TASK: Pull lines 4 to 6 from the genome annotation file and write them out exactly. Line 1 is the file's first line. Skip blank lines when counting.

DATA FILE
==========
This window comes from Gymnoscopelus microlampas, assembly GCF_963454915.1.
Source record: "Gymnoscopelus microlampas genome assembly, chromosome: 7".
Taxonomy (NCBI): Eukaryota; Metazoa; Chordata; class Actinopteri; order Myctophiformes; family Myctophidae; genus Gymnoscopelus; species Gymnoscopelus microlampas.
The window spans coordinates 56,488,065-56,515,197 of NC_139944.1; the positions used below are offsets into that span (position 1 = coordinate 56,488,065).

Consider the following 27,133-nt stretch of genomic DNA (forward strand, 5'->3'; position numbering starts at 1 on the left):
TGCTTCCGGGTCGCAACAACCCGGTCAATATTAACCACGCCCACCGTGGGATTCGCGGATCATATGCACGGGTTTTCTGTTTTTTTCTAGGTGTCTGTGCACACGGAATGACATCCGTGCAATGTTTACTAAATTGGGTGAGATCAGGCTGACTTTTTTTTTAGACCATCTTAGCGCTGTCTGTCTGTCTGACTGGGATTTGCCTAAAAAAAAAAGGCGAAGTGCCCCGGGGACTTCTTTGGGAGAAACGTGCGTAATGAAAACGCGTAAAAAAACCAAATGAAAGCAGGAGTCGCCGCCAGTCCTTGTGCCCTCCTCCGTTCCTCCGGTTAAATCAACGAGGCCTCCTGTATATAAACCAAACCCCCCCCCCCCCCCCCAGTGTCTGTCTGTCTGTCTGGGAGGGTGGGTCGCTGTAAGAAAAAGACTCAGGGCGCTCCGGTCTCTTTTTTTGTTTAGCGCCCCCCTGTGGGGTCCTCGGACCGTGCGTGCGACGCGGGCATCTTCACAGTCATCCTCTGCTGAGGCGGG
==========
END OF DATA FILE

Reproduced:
The window spans coordinates 56,488,065-56,515,197 of NC_139944.1; the positions used below are offsets into that span (position 1 = coordinate 56,488,065).

Consider the following 27,133-nt stretch of genomic DNA (forward strand, 5'->3'; position numbering starts at 1 on the left):
TGCTTCCGGGTCGCAACAACCCGGTCAATATTAACCACGCCCACCGTGGGATTCGCGGATCATATGCACGGGTTTTCTGTTTTTTTCTAGGTGTCTGTGCACACGGAATGACATCCGTGCAATGTTTACTAAATTGGGTGAGATCAGGCTGACTTTTTTTTTAGACCATCTTAGCGCTGTCTGTCTGTCTGACTGGGATTTGCCTAAAAAAAAAAGGCGAAGTGCCCCGGGGACTTCTTTGGGAGAAACGTGCGTAATGAAAACGCGTAAAAAAACCAAATGAAAGCAGGAGTCGCCGCCAGTCCTTGTGCCCTCCTCCGTTCCTCCGGTTAAATCAACGAGGCCTCCTGTATATAAACCAAACCCCCCCCCCCCCCCCCAGTGTCTGTCTGTCTGTCTGGGAGGGTGGGTCGCTGTAAGAAAAAGACTCAGGGCGCTCCGGTCTCTTTTTTTGTTTAGCGCCCCCCTGTGGGGTCCTCGGACCGTGCGTGCGACGCGGGCATCTTCACAGTCATCCTCTGCTGAGGCGGG